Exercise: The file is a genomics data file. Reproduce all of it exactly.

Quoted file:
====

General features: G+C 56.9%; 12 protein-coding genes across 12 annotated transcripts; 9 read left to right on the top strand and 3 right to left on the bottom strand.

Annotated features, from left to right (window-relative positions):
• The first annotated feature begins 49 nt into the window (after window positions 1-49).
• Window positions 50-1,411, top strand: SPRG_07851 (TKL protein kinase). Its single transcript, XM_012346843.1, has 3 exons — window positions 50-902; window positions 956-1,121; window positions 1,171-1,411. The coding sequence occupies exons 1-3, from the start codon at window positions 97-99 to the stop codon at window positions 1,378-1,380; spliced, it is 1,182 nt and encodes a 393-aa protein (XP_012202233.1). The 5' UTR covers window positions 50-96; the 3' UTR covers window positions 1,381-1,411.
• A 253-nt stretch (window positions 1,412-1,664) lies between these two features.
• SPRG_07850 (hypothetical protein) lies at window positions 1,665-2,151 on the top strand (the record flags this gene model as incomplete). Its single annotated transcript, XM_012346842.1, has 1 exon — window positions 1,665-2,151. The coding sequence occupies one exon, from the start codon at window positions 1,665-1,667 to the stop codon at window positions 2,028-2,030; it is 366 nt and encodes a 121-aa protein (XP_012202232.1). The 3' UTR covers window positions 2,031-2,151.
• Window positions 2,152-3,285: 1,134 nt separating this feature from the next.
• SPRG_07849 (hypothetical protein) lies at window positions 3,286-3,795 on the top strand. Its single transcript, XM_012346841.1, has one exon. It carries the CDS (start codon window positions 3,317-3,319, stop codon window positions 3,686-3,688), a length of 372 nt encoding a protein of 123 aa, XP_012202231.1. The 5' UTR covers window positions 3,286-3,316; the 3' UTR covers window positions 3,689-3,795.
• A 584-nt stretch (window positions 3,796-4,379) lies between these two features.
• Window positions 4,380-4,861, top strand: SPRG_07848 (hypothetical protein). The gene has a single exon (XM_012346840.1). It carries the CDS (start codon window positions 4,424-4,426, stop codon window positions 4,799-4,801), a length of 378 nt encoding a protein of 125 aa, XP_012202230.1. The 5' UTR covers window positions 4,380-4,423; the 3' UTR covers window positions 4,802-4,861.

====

General features: G+C 56.9%; 12 protein-coding genes across 12 annotated transcripts; 9 read left to right on the top strand and 3 right to left on the bottom strand.

Annotated features, from left to right (window-relative positions):
• The first annotated feature begins 49 nt into the window (after window positions 1-49).
• Window positions 50-1,411, top strand: SPRG_07851 (TKL protein kinase). Its single transcript, XM_012346843.1, has 3 exons — window positions 50-902; window positions 956-1,121; window positions 1,171-1,411. The coding sequence occupies exons 1-3, from the start codon at window positions 97-99 to the stop codon at window positions 1,378-1,380; spliced, it is 1,182 nt and encodes a 393-aa protein (XP_012202233.1). The 5' UTR covers window positions 50-96; the 3' UTR covers window positions 1,381-1,411.
• A 253-nt stretch (window positions 1,412-1,664) lies between these two features.
• SPRG_07850 (hypothetical protein) lies at window positions 1,665-2,151 on the top strand (the record flags this gene model as incomplete). Its single annotated transcript, XM_012346842.1, has 1 exon — window positions 1,665-2,151. The coding sequence occupies one exon, from the start codon at window positions 1,665-1,667 to the stop codon at window positions 2,028-2,030; it is 366 nt and encodes a 121-aa protein (XP_012202232.1). The 3' UTR covers window positions 2,031-2,151.
• Window positions 2,152-3,285: 1,134 nt separating this feature from the next.
• SPRG_07849 (hypothetical protein) lies at window positions 3,286-3,795 on the top strand. Its single transcript, XM_012346841.1, has one exon. It carries the CDS (start codon window positions 3,317-3,319, stop codon window positions 3,686-3,688), a length of 372 nt encoding a protein of 123 aa, XP_012202231.1. The 5' UTR covers window positions 3,286-3,316; the 3' UTR covers window positions 3,689-3,795.
• A 584-nt stretch (window positions 3,796-4,379) lies between these two features.
• Window positions 4,380-4,861, top strand: SPRG_07848 (hypothetical protein). The gene has a single exon (XM_012346840.1). It carries the CDS (start codon window positions 4,424-4,426, stop codon window positions 4,799-4,801), a length of 378 nt encoding a protein of 125 aa, XP_012202230.1. The 5' UTR covers window positions 4,380-4,423; the 3' UTR covers window positions 4,802-4,861.